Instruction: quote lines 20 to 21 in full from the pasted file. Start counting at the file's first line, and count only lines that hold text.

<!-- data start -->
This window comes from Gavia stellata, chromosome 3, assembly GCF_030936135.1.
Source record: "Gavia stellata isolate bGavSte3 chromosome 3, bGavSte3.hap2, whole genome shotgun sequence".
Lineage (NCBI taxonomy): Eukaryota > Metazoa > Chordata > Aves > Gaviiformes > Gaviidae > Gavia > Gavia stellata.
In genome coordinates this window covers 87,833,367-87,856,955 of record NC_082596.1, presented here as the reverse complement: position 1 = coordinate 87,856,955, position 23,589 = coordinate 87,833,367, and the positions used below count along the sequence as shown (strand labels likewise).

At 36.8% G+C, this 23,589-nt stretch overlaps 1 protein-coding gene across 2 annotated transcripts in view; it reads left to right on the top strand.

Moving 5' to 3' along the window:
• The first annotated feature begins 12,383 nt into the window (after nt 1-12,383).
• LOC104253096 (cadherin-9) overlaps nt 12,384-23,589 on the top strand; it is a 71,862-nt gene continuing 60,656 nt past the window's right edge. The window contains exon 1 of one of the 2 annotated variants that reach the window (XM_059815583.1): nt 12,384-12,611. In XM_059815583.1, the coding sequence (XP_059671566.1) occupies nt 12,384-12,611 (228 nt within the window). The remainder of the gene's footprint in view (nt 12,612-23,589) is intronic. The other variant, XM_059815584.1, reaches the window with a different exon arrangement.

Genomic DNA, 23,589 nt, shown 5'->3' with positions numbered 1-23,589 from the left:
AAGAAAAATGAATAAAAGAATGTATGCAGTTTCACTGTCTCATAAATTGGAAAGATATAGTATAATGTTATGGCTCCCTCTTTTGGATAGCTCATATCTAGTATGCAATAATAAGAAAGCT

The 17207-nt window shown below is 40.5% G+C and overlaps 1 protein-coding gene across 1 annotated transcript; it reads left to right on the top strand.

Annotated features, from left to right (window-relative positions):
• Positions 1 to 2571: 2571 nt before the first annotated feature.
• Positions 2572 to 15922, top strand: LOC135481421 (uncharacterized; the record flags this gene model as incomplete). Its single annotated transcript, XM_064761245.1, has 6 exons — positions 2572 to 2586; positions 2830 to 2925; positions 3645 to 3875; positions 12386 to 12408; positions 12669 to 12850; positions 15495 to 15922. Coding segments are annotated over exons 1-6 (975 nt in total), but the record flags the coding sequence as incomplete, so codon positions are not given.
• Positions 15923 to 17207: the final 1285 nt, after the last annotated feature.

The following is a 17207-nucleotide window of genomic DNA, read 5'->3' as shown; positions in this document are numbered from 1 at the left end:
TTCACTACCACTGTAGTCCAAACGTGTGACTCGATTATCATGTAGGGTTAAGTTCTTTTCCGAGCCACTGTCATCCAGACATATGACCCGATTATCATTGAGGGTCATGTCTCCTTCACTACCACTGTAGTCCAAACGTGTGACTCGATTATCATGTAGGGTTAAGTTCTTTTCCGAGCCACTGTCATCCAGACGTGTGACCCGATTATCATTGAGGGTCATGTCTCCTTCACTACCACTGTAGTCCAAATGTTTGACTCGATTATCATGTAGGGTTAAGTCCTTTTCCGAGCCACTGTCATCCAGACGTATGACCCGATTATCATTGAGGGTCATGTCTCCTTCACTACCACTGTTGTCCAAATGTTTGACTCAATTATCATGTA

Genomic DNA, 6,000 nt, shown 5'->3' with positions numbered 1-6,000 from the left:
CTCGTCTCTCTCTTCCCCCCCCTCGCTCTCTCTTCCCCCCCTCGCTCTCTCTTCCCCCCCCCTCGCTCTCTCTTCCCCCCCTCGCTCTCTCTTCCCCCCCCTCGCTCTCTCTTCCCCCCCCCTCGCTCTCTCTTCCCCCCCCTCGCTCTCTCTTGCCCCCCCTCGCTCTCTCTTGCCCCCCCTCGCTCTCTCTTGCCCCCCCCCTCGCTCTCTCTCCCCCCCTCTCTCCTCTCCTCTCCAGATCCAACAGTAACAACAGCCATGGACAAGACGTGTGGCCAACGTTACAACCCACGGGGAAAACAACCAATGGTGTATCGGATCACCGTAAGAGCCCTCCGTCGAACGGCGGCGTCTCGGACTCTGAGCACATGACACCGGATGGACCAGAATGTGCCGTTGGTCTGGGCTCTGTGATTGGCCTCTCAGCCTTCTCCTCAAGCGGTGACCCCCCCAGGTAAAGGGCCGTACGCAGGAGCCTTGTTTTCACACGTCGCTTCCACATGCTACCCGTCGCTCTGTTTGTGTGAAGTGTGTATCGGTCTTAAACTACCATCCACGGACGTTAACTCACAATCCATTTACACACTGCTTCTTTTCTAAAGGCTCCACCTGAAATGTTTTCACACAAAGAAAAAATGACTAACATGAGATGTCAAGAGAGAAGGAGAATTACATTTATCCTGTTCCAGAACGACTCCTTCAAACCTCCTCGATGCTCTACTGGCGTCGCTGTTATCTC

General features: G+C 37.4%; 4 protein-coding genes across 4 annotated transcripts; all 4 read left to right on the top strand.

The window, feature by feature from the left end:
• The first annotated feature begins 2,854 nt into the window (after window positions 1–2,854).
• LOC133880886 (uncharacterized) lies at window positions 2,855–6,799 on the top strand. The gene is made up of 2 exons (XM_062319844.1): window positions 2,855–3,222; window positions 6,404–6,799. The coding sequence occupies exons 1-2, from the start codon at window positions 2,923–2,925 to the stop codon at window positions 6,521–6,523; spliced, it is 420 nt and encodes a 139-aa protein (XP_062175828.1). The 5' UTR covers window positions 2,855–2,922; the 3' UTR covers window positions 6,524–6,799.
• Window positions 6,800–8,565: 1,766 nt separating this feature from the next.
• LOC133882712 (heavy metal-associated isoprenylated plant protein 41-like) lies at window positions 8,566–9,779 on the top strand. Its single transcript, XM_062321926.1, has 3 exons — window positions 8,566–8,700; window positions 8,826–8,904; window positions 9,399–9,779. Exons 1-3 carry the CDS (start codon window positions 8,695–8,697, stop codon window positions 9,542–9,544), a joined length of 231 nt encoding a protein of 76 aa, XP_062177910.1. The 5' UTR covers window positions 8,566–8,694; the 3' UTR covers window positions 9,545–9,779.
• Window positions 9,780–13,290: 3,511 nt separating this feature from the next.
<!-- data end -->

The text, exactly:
General features: G+C 37.4%; 4 protein-coding genes across 4 annotated transcripts; all 4 read left to right on the top strand.

The window, feature by feature from the left end: